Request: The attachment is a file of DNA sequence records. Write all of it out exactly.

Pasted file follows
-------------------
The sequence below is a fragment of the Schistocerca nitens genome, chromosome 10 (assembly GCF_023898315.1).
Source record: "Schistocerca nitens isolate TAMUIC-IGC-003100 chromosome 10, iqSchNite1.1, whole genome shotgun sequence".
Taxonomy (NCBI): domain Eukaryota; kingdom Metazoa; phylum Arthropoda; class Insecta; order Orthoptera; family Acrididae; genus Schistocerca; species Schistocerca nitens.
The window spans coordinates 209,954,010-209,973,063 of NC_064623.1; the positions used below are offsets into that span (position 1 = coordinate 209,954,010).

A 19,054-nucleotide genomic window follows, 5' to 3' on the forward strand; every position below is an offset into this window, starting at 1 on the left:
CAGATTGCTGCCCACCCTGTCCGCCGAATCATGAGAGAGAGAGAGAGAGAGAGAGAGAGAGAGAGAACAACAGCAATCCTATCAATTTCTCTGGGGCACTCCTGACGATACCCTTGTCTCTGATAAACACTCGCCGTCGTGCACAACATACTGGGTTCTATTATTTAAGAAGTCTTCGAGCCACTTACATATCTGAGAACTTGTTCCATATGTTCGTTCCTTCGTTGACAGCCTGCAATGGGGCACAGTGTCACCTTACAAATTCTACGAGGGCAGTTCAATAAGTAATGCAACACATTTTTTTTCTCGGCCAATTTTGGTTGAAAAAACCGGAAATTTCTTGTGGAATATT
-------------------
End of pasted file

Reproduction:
The sequence below is a fragment of the Schistocerca nitens genome, chromosome 10 (assembly GCF_023898315.1).
Source record: "Schistocerca nitens isolate TAMUIC-IGC-003100 chromosome 10, iqSchNite1.1, whole genome shotgun sequence".
Taxonomy (NCBI): domain Eukaryota; kingdom Metazoa; phylum Arthropoda; class Insecta; order Orthoptera; family Acrididae; genus Schistocerca; species Schistocerca nitens.
The window spans coordinates 209,954,010-209,973,063 of NC_064623.1; the positions used below are offsets into that span (position 1 = coordinate 209,954,010).

A 19,054-nucleotide genomic window follows, 5' to 3' on the forward strand; every position below is an offset into this window, starting at 1 on the left:
CAGATTGCTGCCCACCCTGTCCGCCGAATCATGAGAGAGAGAGAGAGAGAGAGAGAGAGAGAGAGAACAACAGCAATCCTATCAATTTCTCTGGGGCACTCCTGACGATACCCTTGTCTCTGATAAACACTCGCCGTCGTGCACAACATACTGGGTTCTATTATTTAAGAAGTCTTCGAGCCACTTACATATCTGAGAACTTGTTCCATATGTTCGTTCCTTCGTTGACAGCCTGCAATGGGGCACAGTGTCACCTTACAAATTCTACGAGGGCAGTTCAATAAGTAATGCAACACATTTTTTTTCTCGGCCAATTTTGGTTGAAAAAACCGGAAATTTCTTGTGGAATATT